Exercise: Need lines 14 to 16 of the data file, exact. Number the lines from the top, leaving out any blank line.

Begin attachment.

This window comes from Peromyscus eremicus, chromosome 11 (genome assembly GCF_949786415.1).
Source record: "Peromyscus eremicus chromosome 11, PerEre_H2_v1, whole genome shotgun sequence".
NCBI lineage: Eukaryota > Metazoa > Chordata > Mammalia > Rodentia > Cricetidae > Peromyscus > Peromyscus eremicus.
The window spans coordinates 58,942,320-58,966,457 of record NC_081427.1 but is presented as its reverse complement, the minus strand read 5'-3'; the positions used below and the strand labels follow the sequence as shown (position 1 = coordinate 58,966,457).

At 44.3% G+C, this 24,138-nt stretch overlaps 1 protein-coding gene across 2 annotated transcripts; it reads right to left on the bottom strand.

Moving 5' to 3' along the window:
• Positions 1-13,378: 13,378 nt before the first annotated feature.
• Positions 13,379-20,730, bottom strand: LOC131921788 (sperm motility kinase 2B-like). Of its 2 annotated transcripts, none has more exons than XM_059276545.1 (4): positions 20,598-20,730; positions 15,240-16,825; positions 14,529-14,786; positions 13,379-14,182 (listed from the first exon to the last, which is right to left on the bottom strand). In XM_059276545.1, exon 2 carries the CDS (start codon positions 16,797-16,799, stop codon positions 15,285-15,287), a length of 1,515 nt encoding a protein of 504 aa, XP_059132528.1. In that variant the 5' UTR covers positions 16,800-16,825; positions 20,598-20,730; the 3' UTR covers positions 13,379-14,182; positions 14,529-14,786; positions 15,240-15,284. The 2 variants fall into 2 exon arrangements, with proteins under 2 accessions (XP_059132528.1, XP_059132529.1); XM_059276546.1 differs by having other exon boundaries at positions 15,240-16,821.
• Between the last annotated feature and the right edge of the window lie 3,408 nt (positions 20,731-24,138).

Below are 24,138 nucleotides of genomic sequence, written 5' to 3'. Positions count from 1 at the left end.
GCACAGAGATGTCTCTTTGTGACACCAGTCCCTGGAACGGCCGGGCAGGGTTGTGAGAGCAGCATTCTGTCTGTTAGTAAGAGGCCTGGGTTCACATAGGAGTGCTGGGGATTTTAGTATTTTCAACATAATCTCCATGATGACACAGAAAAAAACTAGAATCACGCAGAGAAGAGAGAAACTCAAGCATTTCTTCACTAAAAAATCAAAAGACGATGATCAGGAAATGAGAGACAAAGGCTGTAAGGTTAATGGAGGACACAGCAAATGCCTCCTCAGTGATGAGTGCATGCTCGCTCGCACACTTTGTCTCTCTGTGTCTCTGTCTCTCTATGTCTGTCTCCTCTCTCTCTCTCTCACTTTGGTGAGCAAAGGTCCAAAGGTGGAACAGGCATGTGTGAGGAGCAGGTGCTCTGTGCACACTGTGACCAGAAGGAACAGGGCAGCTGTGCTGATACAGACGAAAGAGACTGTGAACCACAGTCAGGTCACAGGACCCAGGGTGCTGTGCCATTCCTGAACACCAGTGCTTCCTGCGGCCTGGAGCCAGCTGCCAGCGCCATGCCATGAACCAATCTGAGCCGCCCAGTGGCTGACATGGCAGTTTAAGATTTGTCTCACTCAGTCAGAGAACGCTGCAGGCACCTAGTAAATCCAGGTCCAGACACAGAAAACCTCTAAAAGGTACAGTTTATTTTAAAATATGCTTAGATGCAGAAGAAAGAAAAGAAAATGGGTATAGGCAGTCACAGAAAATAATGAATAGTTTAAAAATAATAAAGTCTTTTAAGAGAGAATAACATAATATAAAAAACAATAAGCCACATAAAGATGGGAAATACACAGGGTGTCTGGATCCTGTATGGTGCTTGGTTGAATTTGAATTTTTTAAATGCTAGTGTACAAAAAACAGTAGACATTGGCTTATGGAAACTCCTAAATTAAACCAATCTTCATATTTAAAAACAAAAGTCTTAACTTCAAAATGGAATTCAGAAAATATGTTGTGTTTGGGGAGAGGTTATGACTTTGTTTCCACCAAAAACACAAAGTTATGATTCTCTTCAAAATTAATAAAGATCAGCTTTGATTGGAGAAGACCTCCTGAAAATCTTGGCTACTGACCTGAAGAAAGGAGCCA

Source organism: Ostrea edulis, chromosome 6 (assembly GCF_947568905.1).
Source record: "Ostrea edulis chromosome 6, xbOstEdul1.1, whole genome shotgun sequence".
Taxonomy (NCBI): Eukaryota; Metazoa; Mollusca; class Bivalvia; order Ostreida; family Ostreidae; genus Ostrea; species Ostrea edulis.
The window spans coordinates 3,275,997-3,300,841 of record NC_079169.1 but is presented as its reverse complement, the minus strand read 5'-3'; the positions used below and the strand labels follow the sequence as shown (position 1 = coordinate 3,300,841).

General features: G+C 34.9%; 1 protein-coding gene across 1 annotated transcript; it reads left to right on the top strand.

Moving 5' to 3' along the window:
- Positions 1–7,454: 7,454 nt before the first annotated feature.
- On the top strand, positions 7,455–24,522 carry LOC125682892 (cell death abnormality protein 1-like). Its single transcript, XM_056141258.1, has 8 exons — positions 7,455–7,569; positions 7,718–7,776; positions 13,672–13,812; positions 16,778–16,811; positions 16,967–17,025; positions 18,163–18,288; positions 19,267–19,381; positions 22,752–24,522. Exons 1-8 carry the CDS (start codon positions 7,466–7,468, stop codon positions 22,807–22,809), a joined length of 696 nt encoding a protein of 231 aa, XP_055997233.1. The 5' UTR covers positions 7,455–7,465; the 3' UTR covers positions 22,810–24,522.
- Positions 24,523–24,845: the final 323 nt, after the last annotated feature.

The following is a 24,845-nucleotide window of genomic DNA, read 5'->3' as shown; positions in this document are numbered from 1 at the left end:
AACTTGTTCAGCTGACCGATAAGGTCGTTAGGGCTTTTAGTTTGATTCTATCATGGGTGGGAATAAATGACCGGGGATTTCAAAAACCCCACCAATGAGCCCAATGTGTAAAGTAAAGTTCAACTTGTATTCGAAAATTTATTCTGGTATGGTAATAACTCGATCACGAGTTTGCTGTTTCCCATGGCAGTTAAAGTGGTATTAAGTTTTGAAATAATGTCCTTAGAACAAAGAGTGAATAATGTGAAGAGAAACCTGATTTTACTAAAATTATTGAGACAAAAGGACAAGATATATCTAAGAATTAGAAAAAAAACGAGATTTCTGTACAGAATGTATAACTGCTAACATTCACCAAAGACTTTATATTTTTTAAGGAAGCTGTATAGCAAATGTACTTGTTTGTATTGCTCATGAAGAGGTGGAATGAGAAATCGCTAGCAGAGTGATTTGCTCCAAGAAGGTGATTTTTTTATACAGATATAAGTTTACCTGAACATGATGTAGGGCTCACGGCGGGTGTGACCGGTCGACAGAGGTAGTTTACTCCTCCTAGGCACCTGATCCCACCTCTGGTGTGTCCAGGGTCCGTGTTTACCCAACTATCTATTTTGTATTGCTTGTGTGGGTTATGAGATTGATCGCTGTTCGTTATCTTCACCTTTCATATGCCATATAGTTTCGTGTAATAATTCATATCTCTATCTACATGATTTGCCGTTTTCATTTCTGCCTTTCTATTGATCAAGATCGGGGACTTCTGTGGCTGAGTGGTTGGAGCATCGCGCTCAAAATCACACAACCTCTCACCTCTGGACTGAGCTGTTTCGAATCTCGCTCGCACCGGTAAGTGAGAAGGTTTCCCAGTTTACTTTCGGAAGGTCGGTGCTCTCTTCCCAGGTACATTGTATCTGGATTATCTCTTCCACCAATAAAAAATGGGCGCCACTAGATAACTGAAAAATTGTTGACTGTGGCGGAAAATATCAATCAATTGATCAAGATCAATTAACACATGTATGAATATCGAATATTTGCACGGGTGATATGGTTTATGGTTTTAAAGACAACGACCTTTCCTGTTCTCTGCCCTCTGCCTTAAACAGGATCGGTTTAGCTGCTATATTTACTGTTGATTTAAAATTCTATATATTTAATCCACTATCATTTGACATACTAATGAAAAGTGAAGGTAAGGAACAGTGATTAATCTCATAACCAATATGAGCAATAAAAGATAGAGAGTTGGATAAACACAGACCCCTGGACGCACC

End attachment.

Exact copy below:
Taxonomy (NCBI): Eukaryota; Metazoa; Mollusca; class Bivalvia; order Ostreida; family Ostreidae; genus Ostrea; species Ostrea edulis.
The window spans coordinates 3,275,997-3,300,841 of record NC_079169.1 but is presented as its reverse complement, the minus strand read 5'-3'; the positions used below and the strand labels follow the sequence as shown (position 1 = coordinate 3,300,841).

General features: G+C 34.9%; 1 protein-coding gene across 1 annotated transcript; it reads left to right on the top strand.